The Oxford History of World Cinema

By Geoffrey Nowell-Smith | Go to book overview

producing films over two decades, notably Surfacing on the Thames ( 1970). In the east, groups of film-makers centred around the Funnel and the Canadian Filmmakers Distribution Centre in Toronto have been working within a more personal context as in Phil Hoffman's passing through/torn formations ( 1990) about personal origin, or Midi Onodera's Ten Cents a Dance ( 1985) about sexual orientation. The latter theme is prevalent across all levels of film-making in Canada from mainstream features as in Léa Pool's Anne Trister ( 1986) through NFB documentaries like Forbidden Love ( 1992) by Lynne Fernie and Aerlyn Weissman, to the underground work of John Greyson, whose recent feature Zero Patience traces the origin of the AIDS virus in cult musical form.


In Canada today the Parti québécois has won another election victory and promises a second referendum on separation from the rest of Canada -- plus fa change ... -- and world recession has bitten deeply into cultural programmes. But the policies have not changed as the Federal Government continues to maintain its public subsidies for film through its organs Telefilm. Canada, the National Film Board, and the Canada Council. Support for film is strong at all levels: for film festivals, for film exhibition programmes, for visiting film-makers, and, through the embassies and high commissions, for external film programmes and touring film packages in major cities throughout the world. The culture versus commerce debate, always a problem for protectionists where mass entertainment is concerned, has been resolved by hybridization-film is now part of a sector known as the cultural industries, its place in the political arena strengthened by the suggestion of an unquantifiable dollar value. As other national film industries collapse, as in the UK, or falter, as in France, the Canadian model, based on stubbornness of purpose and commitment, is one to watch.


Desbarats, Carole, et al. ( 1993), Atom Egoyan.

Garel, Sylvain, and Pâquet, André (eds.) ( 1992), Les Cinénas du Canada.

Handling, Piers (ed.) ( 1983), The Shape of Rage: The Films of David Cronenberg.

Lowder, Rose (ed.) ( 1991), The Visual Aspect: Recent Canadian Experimental Films.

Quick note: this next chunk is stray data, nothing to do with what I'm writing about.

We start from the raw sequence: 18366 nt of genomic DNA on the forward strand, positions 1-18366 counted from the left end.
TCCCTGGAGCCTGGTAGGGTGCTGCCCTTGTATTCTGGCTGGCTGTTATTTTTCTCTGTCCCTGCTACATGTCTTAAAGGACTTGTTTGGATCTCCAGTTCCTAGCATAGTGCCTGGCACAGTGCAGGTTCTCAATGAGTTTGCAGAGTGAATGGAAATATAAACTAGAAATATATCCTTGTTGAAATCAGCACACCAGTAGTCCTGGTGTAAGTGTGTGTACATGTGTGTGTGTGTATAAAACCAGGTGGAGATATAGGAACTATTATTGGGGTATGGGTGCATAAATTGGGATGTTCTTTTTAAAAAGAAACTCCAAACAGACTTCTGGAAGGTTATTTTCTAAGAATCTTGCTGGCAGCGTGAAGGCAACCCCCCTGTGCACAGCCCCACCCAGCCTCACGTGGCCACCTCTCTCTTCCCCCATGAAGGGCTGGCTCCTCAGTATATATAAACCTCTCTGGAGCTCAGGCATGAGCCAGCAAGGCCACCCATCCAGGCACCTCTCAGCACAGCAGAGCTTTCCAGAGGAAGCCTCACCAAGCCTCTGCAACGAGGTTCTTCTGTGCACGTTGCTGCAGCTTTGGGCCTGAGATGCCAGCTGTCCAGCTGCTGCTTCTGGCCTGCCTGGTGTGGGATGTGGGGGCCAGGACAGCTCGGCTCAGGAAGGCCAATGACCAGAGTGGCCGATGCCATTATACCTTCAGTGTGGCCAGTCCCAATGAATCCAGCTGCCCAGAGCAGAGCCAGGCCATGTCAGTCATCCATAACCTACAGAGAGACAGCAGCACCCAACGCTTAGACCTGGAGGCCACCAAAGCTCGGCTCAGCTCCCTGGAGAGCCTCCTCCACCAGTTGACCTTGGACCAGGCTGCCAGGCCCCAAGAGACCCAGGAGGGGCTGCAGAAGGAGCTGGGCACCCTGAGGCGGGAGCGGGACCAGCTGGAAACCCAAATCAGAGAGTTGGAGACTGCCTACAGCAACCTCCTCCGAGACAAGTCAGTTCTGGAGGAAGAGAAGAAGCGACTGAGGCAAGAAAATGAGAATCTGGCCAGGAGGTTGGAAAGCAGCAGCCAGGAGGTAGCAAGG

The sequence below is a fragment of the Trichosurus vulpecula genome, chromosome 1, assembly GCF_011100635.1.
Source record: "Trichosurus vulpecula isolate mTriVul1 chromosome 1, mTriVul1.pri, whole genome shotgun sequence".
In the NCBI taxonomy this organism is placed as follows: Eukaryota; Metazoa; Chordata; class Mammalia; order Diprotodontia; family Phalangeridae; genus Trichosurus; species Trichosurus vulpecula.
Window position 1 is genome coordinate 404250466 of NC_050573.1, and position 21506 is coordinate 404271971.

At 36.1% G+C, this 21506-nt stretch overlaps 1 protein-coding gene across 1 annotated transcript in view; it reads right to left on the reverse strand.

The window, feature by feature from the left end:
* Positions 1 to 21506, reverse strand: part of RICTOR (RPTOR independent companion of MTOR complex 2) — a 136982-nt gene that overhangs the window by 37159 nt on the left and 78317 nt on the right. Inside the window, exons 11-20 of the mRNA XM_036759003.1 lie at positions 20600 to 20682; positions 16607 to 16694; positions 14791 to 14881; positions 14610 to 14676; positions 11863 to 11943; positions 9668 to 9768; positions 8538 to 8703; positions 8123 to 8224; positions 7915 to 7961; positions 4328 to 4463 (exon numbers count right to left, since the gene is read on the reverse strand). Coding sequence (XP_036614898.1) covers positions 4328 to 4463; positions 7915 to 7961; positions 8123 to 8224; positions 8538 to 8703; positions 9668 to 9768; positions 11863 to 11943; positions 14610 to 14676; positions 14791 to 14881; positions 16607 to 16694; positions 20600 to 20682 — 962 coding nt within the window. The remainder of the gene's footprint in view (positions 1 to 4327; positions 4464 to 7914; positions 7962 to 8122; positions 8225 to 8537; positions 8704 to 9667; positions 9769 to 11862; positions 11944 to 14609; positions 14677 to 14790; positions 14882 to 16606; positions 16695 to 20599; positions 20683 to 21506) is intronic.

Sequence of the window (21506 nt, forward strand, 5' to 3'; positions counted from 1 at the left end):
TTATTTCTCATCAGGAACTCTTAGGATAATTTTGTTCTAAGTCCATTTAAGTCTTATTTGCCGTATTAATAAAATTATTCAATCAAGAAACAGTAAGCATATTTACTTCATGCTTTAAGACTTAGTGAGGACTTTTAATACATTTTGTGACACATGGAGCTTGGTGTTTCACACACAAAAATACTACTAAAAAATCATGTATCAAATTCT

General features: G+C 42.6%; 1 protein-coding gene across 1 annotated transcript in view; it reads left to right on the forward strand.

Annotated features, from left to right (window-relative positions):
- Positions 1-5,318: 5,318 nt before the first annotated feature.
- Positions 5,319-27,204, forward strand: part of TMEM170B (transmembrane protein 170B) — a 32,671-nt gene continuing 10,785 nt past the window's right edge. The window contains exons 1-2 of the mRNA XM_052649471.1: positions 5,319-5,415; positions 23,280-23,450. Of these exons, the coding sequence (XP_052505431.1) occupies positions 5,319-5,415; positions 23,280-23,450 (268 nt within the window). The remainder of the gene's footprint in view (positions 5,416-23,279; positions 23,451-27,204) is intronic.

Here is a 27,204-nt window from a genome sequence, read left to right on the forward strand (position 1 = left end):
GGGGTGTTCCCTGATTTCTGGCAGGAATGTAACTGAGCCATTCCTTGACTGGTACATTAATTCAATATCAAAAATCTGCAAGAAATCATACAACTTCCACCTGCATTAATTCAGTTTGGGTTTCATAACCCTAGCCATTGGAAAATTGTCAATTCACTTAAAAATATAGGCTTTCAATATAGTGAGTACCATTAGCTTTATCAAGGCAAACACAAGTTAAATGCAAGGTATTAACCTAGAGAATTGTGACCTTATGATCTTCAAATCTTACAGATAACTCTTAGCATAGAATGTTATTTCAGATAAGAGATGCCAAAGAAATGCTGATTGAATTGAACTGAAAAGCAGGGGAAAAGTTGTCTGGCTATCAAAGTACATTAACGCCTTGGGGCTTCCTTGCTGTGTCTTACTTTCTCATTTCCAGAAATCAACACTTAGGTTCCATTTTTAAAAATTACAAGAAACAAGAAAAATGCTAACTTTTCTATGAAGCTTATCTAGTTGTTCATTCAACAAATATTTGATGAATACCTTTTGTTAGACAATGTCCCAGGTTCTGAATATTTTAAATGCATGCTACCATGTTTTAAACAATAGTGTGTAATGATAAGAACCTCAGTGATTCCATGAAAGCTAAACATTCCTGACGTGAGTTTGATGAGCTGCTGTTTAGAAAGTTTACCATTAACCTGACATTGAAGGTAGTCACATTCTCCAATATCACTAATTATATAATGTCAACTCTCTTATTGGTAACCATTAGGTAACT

Morris, Peter ( 1978), Embattled Shadows: A History of Canadian Cinema 1895-1939.

---- ( 1984), The Film Companion: A Comprehensive Guide to More than 650 Canadian Films and Filmmakers.

New Cinemas in Latin America


In the late 1950s a new cinema began to appear in Latin America, carving out spaces for itself wherever it found the slightest chance, growing up even in the most inimical circumstances, indeed thriving upon them, for this was a cinema largely devoted to the denunciation of misery and the celebration of protest. In the space of ten or fifteen years, a movement developed which not only reached from one end of the continent to the other, but brought the cinema in Latin America to world-wide attention for the first time. It began with discrete and diverse initiatives in different countries, ranging from the Documentary Film School of Santa Fe in Argentina and the emergence of Cinema Novo in Brazil, to the creation of a new Film Institute in Havana. The dates and places are those of the recent history of Latin America. In Argentina and Brazil, growth and retrenchment have corresponded to the wax and wane of democracy. Cuban cinema is synonymous with the Cuban Revolution, Chilean cinema is another name for Popular Unity movement which elected Salvador Allende at the start of the 1970s. Ten years later came Nicaragua and El Salvador and the reflorescence of the idea of militant cinema which first developed in the 1960s, the decade of Che Guevara.

Some of the earliest initiatives occurred in out-of-theway places, like Cuzco in Peru, where a film club was set up in 1955 and Manuel Chambi and others started making short documentaries on ethnographic and socio-cultural themes. The 1950s saw the spread of film societies throughout the continent, the proliferation of filmmaking courses and contests, and the publication of magazines. It was in the pages of titles like Hablemos de cine in Peru and Cine al día in Venezuela that in the 1960s and 1970s the movement debated its values and sense of identity.